The general election poll fiasco demonstrates that retailers should be wary of research that claims to forecast how consumers will behave.

Following last week’s humiliation of all pollsters and pundits it would be understandable, and indeed probably appropriate, if no piece of consumer research were ever again digested without a hypertension-inducing slug of salt.

But before we write off statistics and fall back to divination or chief executive opinion, we should make sure we draw the right lessons.

“The poll fiasco reminds us that people are unreliable at predicting what they are going to do”

Michael Jary, OC&C

Of course, any business decision that hinged on a swing of a few percent of the market would be best avoided. Company leaders have the advantage over politicians that they need not bet their careers on such slim margins for error.

The poll fiasco reminds us that people are unreliable at predicting what they are going to do, even a few days ahead. However as the broadcasters’ impressive exit poll showed, they can report what they have done.

We should be sceptical of research that claims to forecast how consumers will behave, and concentrate on understanding what they are doing now.

Accuracy of tracker surveys

This is becoming more possible because of what Dixons Carphone boss Sebastian James calls the “digital exhaust” of consumer data.

The exit poll was in effect a tracker survey: it sampled an identical set of constituencies in consecutive elections, and used movements to extrapolate changes in actual voting patterns. Trackers can be very accurate and give early warnings of changes in brand health or loyalty. Retailers tend not to use them enough.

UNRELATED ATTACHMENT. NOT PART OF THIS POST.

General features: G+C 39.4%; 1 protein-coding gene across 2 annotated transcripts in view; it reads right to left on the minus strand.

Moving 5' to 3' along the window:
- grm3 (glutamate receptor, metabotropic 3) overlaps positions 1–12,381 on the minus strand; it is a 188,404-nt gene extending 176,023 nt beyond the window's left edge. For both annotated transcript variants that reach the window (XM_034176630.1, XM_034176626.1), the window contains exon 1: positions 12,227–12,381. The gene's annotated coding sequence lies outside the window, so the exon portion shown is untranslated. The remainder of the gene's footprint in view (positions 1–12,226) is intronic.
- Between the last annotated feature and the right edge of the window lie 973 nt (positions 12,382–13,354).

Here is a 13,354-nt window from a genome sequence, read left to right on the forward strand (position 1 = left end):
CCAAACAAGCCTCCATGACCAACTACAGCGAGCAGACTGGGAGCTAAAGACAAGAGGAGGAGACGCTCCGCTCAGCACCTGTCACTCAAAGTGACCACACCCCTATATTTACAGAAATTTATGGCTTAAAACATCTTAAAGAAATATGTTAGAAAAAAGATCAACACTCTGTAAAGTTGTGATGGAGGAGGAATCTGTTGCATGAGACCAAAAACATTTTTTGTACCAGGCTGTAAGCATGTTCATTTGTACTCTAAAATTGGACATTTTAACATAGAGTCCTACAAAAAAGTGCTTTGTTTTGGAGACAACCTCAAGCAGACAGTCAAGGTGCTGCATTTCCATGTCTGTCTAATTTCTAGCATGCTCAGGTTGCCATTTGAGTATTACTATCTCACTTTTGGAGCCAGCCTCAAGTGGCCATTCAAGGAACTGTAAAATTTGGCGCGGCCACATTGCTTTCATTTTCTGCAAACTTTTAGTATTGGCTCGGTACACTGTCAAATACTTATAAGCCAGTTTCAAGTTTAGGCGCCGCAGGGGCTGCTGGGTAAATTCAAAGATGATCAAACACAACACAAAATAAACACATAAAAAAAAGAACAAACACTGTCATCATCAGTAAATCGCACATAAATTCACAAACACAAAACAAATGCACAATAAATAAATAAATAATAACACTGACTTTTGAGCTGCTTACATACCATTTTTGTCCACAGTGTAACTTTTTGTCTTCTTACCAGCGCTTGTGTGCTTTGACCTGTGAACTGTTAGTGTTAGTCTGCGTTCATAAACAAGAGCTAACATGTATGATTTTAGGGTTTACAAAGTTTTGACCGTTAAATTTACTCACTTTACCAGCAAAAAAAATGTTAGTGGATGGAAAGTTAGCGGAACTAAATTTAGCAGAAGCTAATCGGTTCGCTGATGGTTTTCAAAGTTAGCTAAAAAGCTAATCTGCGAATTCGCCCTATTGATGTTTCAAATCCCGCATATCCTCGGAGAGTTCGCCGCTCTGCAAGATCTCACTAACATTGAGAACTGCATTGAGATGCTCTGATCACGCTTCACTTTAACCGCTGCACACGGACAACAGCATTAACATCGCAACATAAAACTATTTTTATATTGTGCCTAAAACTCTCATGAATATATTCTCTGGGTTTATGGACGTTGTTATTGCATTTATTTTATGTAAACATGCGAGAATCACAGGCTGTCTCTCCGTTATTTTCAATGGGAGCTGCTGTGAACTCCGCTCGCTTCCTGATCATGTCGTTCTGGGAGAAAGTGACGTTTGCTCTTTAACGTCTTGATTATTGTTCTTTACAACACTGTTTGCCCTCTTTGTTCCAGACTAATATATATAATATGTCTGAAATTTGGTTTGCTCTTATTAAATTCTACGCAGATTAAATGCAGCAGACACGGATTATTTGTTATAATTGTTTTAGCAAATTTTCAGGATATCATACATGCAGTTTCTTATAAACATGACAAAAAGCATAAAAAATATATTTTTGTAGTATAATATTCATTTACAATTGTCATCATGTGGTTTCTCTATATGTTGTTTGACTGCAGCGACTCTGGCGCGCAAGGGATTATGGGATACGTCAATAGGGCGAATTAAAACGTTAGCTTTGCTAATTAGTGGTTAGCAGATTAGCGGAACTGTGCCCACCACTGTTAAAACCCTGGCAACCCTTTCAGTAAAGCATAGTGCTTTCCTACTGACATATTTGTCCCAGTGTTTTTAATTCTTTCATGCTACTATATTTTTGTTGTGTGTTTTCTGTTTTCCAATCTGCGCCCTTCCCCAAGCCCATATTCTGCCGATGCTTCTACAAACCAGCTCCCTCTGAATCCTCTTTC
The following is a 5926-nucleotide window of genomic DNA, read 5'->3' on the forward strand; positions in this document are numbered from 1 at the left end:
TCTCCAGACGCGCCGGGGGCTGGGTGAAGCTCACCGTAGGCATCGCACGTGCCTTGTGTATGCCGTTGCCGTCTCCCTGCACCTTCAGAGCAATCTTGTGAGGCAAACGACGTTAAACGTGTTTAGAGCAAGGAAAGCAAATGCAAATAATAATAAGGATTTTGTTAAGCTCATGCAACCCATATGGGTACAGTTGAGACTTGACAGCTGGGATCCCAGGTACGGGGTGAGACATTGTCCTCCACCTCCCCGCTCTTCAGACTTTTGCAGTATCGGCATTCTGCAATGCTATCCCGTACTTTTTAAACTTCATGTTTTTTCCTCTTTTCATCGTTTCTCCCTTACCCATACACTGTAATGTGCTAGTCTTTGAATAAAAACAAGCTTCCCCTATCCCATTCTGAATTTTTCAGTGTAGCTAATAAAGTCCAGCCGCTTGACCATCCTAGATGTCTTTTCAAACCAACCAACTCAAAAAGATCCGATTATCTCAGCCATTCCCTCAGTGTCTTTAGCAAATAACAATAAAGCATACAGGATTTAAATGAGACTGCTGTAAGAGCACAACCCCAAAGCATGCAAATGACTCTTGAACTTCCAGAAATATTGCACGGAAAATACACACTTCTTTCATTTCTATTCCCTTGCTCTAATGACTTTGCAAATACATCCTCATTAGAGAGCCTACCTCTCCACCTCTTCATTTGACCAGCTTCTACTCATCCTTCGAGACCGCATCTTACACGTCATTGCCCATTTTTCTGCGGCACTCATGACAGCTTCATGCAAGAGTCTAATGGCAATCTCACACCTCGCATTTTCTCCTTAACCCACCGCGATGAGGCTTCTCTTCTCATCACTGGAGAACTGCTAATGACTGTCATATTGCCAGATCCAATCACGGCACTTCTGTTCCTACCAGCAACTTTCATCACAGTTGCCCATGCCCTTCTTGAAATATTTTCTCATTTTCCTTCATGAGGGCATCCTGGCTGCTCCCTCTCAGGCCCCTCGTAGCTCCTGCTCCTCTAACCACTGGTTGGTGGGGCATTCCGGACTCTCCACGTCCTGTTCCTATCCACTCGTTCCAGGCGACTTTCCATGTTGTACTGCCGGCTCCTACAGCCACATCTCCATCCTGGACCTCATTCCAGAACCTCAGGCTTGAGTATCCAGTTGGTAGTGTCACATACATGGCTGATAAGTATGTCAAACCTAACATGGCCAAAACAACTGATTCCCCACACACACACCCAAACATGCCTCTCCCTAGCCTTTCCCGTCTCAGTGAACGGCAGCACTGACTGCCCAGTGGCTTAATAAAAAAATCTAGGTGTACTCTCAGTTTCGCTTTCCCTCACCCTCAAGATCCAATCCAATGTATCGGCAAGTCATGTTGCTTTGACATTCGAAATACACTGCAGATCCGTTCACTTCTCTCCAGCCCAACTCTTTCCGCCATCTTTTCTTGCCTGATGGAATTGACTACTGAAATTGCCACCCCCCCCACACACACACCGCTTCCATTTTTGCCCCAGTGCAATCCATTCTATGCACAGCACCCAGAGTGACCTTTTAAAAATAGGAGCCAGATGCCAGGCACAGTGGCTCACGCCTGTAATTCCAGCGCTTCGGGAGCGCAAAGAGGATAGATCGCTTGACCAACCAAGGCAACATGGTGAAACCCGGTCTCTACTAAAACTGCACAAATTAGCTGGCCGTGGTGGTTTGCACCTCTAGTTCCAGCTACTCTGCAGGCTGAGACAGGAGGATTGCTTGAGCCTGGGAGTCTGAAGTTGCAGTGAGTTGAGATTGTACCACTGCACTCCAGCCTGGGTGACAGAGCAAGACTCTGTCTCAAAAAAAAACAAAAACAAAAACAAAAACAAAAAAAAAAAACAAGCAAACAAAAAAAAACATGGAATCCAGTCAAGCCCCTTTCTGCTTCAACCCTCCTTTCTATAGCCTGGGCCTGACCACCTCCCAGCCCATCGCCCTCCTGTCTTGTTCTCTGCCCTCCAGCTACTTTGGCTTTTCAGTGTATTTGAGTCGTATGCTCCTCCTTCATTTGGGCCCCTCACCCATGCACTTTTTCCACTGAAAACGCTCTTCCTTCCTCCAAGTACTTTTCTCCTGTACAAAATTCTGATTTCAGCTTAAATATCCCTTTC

One reason intention data is fickle is that people solidify their choices very late: whether it’s the 18% of voters who apparently made up their mind on election day, or the 28% of shoppers who make their final brand choice in-store.

And retailers, just like political parties, suffer from poor turnout: some 10% of firm shopping intentions are never realised.

One pollster, Survation, claims to have conducted an eve of polling survey that showed 37% support for the Conservatives; almost exactly the actual result. But no doubt to their eternal regret they chickened out of publishing.

Even statisticians suffer from confirmation bias, preferring the safety of the pack to their own analysis. We should avoid the temptation to explain away outliers and search for the insight they may contain. 

Combining data

Some sources did better. Bookies had the Conservatives as the largest party throughout. Prediction markets that aggregate the informed guesswork of the many got even closer, consistently calling a greater than 50% probability of Cameron being Prime Minister.

It seems that combining data with the crowd’s intuition and experience produces an improved result to data alone. Many businesses are beginning to use employee prediction markets to guide decisions, for example, on product launches or advertising campaigns.

Perhaps the ideas of a representative panel, stable segmentation and target profile may be dissolving as people become more individualistic and less brand loyal. The steadily declining shares of vote held by the two major parties mirror the difficulties of a Tesco or a Marks & Spencer in retaining a broad, middle-market position.

The increasing regionalisation of voting patterns echoes a fragmentation of consumer preference. Consumers no longer limit their switching to the big four grocers, or hunt back and forth between Next and M&S, any more than voting can be explained with a BBC swingometer.

Brand choice is more complicated and promiscuous. New entrants and disruptors challenge the incumbents. Traditional affinities are breaking down.

Real-time behavioural data needs to be collected, processed, contextualised and interpreted to understand this more complex world. “Opinion polls” are no longer going to cut it.

  • Michael Jary is partner at OC&C Strategy Consultants